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Sam van Zweden

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photography

On Patrick White’s Face

Badge from MWF websiteThe launch of the Melbourne Writers Festival should have involved Simon Callow, and Dickens, and the Age Book of The Year, but for me it was all about Vicks steam inhalations, antibiotics, my couch and Gourmet Farmer. On Friday the story was much the same, and so my MWF didn’t get started until yesterday morning. Bright and early, I battled my flu-brain and made it in time for David Marr’s lecture about Patrick White’s face.

The specificity of this lecture is what got me there. I only have a fleeting knowledge of David Marr (now someone I’ll be trying to see again), and have never read any Patrick White (oh, put down your pitchforks!), but I found the idea of the lecture intriguing. Can a face hold a person’s story? What can we tell from a picture?

“Reading” visual material is something I’m deeply interested in. My partner is a photographer, and I am working on a memoir which draws on old photographs as a means of creating and understanding stories. In attempting to read old photos of myself, of my family; trying to read photos I don’t recall being taken, this process has made me really consider what it means to read a photograph. Going into Marr’s lecture I wondered – can a person’s story be written on their face in a way that can be directly read? Is it just about having the keys to unlock its secrets?

Marr looked at photography and paintings of White throughout his life in chronological order, starting with a picture of “Paddy White”, very young, and very endearingly dressed as the Mad Hatter. Moving forward through White’s life, Marr spoke about White’s obsession with having himself visually documented. White wanted to demystify his face, to make sense out of it. He wanted to see what it held, and to see what meaning creative people (artists, painters, photographers) could draw from it. Even to Patrick White, his face was a mystery.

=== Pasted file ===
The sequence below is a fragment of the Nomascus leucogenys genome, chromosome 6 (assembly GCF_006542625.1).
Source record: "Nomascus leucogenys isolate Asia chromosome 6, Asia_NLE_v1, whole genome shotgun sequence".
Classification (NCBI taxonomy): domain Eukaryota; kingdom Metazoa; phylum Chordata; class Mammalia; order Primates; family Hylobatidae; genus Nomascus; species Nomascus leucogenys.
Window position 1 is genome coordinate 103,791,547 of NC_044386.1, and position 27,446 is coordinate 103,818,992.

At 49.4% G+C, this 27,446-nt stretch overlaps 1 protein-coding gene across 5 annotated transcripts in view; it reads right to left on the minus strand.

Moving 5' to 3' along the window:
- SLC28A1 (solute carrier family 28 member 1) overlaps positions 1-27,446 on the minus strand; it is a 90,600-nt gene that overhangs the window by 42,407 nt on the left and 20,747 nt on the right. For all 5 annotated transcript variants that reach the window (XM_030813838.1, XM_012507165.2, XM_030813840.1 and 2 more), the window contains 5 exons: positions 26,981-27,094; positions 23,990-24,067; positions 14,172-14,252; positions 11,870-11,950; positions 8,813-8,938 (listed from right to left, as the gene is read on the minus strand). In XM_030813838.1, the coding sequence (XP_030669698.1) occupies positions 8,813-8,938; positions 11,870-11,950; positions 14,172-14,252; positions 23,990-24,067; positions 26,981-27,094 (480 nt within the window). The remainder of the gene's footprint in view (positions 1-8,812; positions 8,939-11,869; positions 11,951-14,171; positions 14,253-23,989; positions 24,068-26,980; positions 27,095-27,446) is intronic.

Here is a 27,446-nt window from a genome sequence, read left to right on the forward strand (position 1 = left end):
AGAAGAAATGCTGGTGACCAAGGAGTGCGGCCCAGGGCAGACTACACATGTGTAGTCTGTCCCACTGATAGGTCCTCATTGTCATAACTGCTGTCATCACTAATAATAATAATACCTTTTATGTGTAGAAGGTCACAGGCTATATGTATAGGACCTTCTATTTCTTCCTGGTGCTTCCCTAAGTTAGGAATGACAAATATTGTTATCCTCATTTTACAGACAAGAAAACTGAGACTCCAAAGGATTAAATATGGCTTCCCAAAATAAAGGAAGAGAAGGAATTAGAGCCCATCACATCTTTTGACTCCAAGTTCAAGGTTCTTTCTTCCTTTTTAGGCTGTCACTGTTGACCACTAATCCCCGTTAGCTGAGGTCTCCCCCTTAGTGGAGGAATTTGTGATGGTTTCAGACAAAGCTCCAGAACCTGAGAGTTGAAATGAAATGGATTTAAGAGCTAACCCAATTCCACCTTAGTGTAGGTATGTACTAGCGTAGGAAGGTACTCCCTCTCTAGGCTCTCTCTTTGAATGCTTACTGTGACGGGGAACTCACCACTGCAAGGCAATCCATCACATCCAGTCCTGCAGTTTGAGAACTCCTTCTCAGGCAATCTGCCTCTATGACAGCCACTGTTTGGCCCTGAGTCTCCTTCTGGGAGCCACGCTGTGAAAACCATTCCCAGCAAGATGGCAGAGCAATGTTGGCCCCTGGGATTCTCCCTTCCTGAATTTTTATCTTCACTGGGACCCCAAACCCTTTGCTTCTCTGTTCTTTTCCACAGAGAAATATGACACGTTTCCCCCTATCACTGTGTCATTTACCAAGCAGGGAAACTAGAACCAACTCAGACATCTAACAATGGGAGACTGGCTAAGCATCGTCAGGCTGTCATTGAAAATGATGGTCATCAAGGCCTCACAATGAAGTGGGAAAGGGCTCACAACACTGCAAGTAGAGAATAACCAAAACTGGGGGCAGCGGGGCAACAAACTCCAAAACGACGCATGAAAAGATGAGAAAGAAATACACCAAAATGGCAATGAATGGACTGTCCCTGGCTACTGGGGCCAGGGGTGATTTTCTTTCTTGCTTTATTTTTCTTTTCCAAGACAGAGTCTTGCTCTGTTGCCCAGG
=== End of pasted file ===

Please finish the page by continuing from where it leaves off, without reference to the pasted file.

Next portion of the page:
Some stories show themselves clearly on White’s face. Certainly, stress could be seen around war-time. It can be seen when White was affected by medications, and when his teeth were pulled for dentures. What is less readable is the stuff that makes White’s story truly interesting and worth hearing – the stories around the photographs. This is where Marr’s expert knowledge comes into play. Marr knows that the reason White looks so outrageously pissed off in one picture is because he found the photographer attractive. That he disliked another for being “too German” (particularly his hands, apparently). That copies of many White portraits were seemingly cursed, being punched, chopped up, stolen, lost, or otherwise removed. So maybe photos can’t just be read. Perhaps the whole process is far too dependent on the kind of knowledge that experts like David Marr have about the subject of the photographs.

Marr spoke of White’s “London Face”, the mask of pretension that White would use in photographs – in White’s most enjoyable portraits (and those that White felt most accurately showed his inner being), that “London Face” is nowhere to be seen, and we are confronted mostly by White’s incredible eyes. Eyes that Louis Kahan (whose portrait of White won the Archibald Prize in 1963 – pictured left) called “the eyes of a seer”. Sure, all great writers seem to really see, but White’s eyes seem to almost speak back, telling some of the stories they hold.

One idea that interests me in reading a photograph is Roland Barthes’ idea of ‘punctum’: that thing that could be inconsequential, but which snags the eye and keeps drawing you back. That exists in White’s portraits – it’s often his eyes, but it also often manages to be another part of his face. And perhaps this is the key to artists’ life-long love affair with White’s face, and White’s own continual pursuit of finding the meaning in this thing that faced him in the mirror every day.

 

At 4pm today (Sunday, 26th August), a session called “Remembering Patrick White” will continue this discussion of the life behind this face. David Marr is part of the panel, and he’s a brilliant speaker. 

Underwater Wonderland

“Just slide under,” he told me, “block your nose, then open your eyes. Yeah all at once. Then come back up after you see the flash.”

I slid under. Water scrambled up my nose like an army marching into battle; violent and painful. I tried again, this time blocking my nose before submerging, but my body had memory of this thing and as soon as I took my hand away the water was back in there. Eventually I managed to sink myself in our bath, which is bigger than me (NB: buoyancy is a very real force, one that’s hard to get past in large spaces), by sticking a toe into the tap and pushing myself down. The whole thing took logic and precision:
Block nose.
Toe in tap. Push down.
Unblock nose. Push air out of nose simultaneously.
Arms by side but not too close.

Un-scrunch face from pained look.
Wait for water to settle. Open eyes.
Wait for flash. Come back up.

That was just my side of the bargain. There was a tall man with a camera hovering above me, monitoring my face and the water and a dozen other variables that photographers are aware of that I never even knew existed. His head works in a way that I can’t even comprehend.

The final result was this wonderful series. I’m about 2/3 of the way down. “Sam”. That’s me. I’m a siren!

The man in the first photo is my boyfriend, the photographer. He’s the other half of the creative womb that is my household. Our bathroom became a studio, as did other people’s. He put a hell of a lot of time and energy into this series, and I think he’s come up with something moving and provocative.

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